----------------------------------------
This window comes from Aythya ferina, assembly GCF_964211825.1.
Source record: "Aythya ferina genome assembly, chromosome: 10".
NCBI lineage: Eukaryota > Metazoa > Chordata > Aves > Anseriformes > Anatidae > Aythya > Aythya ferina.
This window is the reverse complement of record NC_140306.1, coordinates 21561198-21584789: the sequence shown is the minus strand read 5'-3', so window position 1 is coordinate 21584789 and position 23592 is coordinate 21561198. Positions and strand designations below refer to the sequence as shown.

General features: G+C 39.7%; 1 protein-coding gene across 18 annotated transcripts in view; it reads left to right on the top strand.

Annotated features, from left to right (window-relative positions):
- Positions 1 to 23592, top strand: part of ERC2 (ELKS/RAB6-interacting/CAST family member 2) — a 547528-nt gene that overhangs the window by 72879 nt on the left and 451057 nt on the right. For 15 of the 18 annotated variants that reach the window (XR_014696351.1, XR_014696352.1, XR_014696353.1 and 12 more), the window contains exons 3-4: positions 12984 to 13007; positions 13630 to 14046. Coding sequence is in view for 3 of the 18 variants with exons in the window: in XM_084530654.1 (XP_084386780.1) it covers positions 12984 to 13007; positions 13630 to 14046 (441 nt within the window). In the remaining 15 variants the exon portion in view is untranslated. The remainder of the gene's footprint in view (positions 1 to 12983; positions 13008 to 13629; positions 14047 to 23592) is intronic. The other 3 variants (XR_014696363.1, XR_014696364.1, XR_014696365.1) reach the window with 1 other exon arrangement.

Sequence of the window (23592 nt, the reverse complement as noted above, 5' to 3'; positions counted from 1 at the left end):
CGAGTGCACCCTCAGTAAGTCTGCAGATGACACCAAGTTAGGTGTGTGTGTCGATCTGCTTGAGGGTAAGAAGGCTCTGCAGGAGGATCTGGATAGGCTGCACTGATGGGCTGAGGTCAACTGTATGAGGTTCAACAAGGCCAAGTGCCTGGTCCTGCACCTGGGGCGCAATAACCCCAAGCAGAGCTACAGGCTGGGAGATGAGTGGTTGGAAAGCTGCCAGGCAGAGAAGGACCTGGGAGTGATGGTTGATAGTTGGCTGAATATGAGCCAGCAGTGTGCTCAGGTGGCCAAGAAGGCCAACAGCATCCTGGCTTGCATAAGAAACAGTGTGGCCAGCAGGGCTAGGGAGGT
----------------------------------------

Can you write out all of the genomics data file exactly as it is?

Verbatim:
This window comes from Aythya ferina, assembly GCF_964211825.1.
Source record: "Aythya ferina genome assembly, chromosome: 10".
NCBI lineage: Eukaryota > Metazoa > Chordata > Aves > Anseriformes > Anatidae > Aythya > Aythya ferina.
This window is the reverse complement of record NC_140306.1, coordinates 21561198-21584789: the sequence shown is the minus strand read 5'-3', so window position 1 is coordinate 21584789 and position 23592 is coordinate 21561198. Positions and strand designations below refer to the sequence as shown.

General features: G+C 39.7%; 1 protein-coding gene across 18 annotated transcripts in view; it reads left to right on the top strand.

Annotated features, from left to right (window-relative positions):
- Positions 1 to 23592, top strand: part of ERC2 (ELKS/RAB6-interacting/CAST family member 2) — a 547528-nt gene that overhangs the window by 72879 nt on the left and 451057 nt on the right. For 15 of the 18 annotated variants that reach the window (XR_014696351.1, XR_014696352.1, XR_014696353.1 and 12 more), the window contains exons 3-4: positions 12984 to 13007; positions 13630 to 14046. Coding sequence is in view for 3 of the 18 variants with exons in the window: in XM_084530654.1 (XP_084386780.1) it covers positions 12984 to 13007; positions 13630 to 14046 (441 nt within the window). In the remaining 15 variants the exon portion in view is untranslated. The remainder of the gene's footprint in view (positions 1 to 12983; positions 13008 to 13629; positions 14047 to 23592) is intronic. The other 3 variants (XR_014696363.1, XR_014696364.1, XR_014696365.1) reach the window with 1 other exon arrangement.

Sequence of the window (23592 nt, the reverse complement as noted above, 5' to 3'; positions counted from 1 at the left end):
CGAGTGCACCCTCAGTAAGTCTGCAGATGACACCAAGTTAGGTGTGTGTGTCGATCTGCTTGAGGGTAAGAAGGCTCTGCAGGAGGATCTGGATAGGCTGCACTGATGGGCTGAGGTCAACTGTATGAGGTTCAACAAGGCCAAGTGCCTGGTCCTGCACCTGGGGCGCAATAACCCCAAGCAGAGCTACAGGCTGGGAGATGAGTGGTTGGAAAGCTGCCAGGCAGAGAAGGACCTGGGAGTGATGGTTGATAGTTGGCTGAATATGAGCCAGCAGTGTGCTCAGGTGGCCAAGAAGGCCAACAGCATCCTGGCTTGCATAAGAAACAGTGTGGCCAGCAGGGCTAGGGAGGT